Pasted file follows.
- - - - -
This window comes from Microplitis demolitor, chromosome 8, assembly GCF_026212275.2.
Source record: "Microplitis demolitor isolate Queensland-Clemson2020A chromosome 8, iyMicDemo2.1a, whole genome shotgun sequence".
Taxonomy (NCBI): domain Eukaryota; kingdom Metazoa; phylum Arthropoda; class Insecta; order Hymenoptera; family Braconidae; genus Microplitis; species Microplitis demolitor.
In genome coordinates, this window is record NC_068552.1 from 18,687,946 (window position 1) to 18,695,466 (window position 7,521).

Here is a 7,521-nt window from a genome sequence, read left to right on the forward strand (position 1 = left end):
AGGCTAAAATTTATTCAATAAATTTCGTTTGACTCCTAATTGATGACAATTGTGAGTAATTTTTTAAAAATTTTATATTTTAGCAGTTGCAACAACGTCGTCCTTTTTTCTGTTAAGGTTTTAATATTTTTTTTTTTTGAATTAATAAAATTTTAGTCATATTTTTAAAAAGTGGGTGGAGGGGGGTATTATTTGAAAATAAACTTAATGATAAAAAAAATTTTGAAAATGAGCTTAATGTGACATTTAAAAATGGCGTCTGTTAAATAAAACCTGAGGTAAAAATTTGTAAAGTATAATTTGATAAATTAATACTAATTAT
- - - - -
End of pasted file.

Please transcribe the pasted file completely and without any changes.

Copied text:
This window comes from Microplitis demolitor, chromosome 8, assembly GCF_026212275.2.
Source record: "Microplitis demolitor isolate Queensland-Clemson2020A chromosome 8, iyMicDemo2.1a, whole genome shotgun sequence".
Taxonomy (NCBI): domain Eukaryota; kingdom Metazoa; phylum Arthropoda; class Insecta; order Hymenoptera; family Braconidae; genus Microplitis; species Microplitis demolitor.
In genome coordinates, this window is record NC_068552.1 from 18,687,946 (window position 1) to 18,695,466 (window position 7,521).

Here is a 7,521-nt window from a genome sequence, read left to right on the forward strand (position 1 = left end):
AGGCTAAAATTTATTCAATAAATTTCGTTTGACTCCTAATTGATGACAATTGTGAGTAATTTTTTAAAAATTTTATATTTTAGCAGTTGCAACAACGTCGTCCTTTTTTCTGTTAAGGTTTTAATATTTTTTTTTTTTGAATTAATAAAATTTTAGTCATATTTTTAAAAAGTGGGTGGAGGGGGGTATTATTTGAAAATAAACTTAATGATAAAAAAAATTTTGAAAATGAGCTTAATGTGACATTTAAAAATGGCGTCTGTTAAATAAAACCTGAGGTAAAAATTTGTAAAGTATAATTTGATAAATTAATACTAATTAT